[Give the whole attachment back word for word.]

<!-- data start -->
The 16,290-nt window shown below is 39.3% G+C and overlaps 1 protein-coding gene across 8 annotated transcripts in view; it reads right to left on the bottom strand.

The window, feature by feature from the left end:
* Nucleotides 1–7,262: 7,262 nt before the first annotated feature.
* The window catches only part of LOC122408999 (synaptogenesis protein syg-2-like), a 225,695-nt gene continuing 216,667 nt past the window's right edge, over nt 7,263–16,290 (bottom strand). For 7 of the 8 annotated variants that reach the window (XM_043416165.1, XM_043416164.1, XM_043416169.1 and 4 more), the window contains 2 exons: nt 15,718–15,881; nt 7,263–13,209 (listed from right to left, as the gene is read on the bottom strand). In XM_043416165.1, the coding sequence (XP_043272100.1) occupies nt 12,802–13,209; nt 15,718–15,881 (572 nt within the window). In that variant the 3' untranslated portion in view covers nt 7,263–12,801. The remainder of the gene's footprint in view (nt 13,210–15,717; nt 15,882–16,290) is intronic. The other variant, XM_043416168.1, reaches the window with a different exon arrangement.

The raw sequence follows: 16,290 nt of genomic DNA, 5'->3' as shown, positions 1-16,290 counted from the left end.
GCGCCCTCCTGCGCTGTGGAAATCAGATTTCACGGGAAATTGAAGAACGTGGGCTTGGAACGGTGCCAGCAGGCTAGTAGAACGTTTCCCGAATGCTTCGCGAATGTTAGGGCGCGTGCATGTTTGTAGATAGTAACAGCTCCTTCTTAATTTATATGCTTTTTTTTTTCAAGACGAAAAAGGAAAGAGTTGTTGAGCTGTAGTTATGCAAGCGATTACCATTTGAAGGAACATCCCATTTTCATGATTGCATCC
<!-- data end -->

The 16,290-nt window shown below is 39.3% G+C and overlaps 1 protein-coding gene across 8 annotated transcripts in view; it reads right to left on the bottom strand.

The window, feature by feature from the left end:
* Nucleotides 1–7,262: 7,262 nt before the first annotated feature.
* The window catches only part of LOC122408999 (synaptogenesis protein syg-2-like), a 225,695-nt gene continuing 216,667 nt past the window's right edge, over nt 7,263–16,290 (bottom strand). For 7 of the 8 annotated variants that reach the window (XM_043416165.1, XM_043416164.1, XM_043416169.1 and 4 more), the window contains 2 exons: nt 15,718–15,881; nt 7,263–13,209 (listed from right to left, as the gene is read on the bottom strand). In XM_043416165.1, the coding sequence (XP_043272100.1) occupies nt 12,802–13,209; nt 15,718–15,881 (572 nt within the window). In that variant the 3' untranslated portion in view covers nt 7,263–12,801. The remainder of the gene's footprint in view (nt 13,210–15,717; nt 15,882–16,290) is intronic. The other variant, XM_043416168.1, reaches the window with a different exon arrangement.

The raw sequence follows: 16,290 nt of genomic DNA, 5'->3' as shown, positions 1-16,290 counted from the left end.
GCGCCCTCCTGCGCTGTGGAAATCAGATTTCACGGGAAATTGAAGAACGTGGGCTTGGAACGGTGCCAGCAGGCTAGTAGAACGTTTCCCGAATGCTTCGCGAATGTTAGGGCGCGTGCATGTTTGTAGATAGTAACAGCTCCTTCTTAATTTATATGCTTTTTTTTTTCAAGACGAAAAAGGAAAGAGTTGTTGAGCTGTAGTTATGCAAGCGATTACCATTTGAAGGAACATCCCATTTTCATGATTGCATCC